In March of 2003, George W. Bush announced we were going to war with Iraq, and that is when this pathway towards peace began. My outrage catalyzed a movement into political art, transforming newspapers through collage into statements about the war. Once I realized that making political art was not the positive response I wanted to be sharing with my audience, I began making art for peace. I wanted to respond to the inundation of violence in the news, the excessive push for consumerism across billboards, and the general inundation of negativity in our daily lives by making something positive. I wanted to promote messages of self-empowerment, joy, love, and something uplifting in the hearts and minds of my audience.

For years I was in a constant creative exploration and pouring it out. I learned a lot about myself through making art and writing. I also realized that I loved to make art with others, and that even though the act of collaboration was extremely difficult for me, it was a powerful and insightful learning experience that I wanted to embrace. My passion for art and my curiosity around how people would work together in a creative space brought about an experience called Collaborate & Create. C&C happens as an independent activity or as part of a larger event, and people in it are invited to co-create using a variety of visual arts mediums on a multitude of canvases, including found objects. Countless Collaborate & Create experiences have happened since 2005, and they continue to uplift and inspire all who participate, including me.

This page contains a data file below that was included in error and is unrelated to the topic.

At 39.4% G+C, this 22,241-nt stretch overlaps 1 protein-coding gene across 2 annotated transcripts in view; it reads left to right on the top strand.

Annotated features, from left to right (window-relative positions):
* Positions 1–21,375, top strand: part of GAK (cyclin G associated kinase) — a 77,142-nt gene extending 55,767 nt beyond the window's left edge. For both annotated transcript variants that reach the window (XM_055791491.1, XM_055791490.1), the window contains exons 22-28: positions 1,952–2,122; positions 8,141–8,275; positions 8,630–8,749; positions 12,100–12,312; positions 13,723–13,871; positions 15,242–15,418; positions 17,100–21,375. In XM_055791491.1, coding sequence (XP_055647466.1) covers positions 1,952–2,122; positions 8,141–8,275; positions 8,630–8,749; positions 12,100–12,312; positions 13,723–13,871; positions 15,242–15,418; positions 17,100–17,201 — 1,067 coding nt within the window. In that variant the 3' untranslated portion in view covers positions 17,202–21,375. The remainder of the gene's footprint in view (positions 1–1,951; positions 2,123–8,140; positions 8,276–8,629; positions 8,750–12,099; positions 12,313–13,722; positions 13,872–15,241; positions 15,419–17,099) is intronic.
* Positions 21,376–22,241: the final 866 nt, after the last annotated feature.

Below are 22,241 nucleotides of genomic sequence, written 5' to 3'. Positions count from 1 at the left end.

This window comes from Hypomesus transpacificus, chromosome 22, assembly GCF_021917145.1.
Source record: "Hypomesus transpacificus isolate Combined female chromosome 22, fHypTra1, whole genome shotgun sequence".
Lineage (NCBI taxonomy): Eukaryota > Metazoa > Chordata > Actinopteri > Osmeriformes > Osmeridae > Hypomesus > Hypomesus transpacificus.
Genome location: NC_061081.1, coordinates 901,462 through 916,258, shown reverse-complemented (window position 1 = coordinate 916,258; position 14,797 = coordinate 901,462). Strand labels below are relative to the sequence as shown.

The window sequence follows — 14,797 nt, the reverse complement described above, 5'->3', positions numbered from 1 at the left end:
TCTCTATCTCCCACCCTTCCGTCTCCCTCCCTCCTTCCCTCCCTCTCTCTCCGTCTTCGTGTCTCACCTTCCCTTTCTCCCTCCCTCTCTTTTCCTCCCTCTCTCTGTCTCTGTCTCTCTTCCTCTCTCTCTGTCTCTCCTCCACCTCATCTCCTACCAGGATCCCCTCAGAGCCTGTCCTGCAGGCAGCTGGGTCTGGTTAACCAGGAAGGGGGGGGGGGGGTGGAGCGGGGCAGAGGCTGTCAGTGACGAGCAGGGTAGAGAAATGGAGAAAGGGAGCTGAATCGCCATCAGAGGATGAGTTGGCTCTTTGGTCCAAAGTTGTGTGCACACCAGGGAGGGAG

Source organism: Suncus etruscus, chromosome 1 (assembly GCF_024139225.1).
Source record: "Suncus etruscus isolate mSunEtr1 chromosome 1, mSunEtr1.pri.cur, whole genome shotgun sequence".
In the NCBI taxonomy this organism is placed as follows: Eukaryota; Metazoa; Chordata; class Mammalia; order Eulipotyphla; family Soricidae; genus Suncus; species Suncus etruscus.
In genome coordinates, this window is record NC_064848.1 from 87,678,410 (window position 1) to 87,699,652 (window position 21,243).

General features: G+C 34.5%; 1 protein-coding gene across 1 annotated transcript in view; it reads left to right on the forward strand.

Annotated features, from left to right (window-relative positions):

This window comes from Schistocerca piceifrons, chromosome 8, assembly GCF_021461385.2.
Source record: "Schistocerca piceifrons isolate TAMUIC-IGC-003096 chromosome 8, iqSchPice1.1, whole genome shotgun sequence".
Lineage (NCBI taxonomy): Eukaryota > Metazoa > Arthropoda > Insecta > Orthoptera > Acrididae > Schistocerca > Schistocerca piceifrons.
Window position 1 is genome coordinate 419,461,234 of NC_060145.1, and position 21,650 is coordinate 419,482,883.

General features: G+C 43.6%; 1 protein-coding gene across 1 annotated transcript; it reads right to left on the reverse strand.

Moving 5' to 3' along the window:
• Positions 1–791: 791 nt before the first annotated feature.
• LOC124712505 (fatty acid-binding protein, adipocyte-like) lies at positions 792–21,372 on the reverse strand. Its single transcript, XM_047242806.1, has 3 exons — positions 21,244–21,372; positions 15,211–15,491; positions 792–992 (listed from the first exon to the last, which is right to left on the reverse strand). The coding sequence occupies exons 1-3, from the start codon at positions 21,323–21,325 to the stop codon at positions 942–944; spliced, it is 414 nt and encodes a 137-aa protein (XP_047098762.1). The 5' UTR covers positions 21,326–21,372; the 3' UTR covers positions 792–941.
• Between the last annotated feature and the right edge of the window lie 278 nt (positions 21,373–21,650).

NVP: Tell me about the Create Peace Project, your San Francisco-based nonprofit.

ROSS: Coming out of Los Angeles, I relocated back to San Francisco where I launched one of our current key projects, Banners for Peace. This was initially a personal arts initiative in which I was painting simple, uplifting messages on billboard-size canvases. I really wanted to see these Banners for Peace on billboards, and am holding that vision tight for the years ahead. I painted five of these larger works before this idea morphed from a personal undertaking into a community-building arts activity.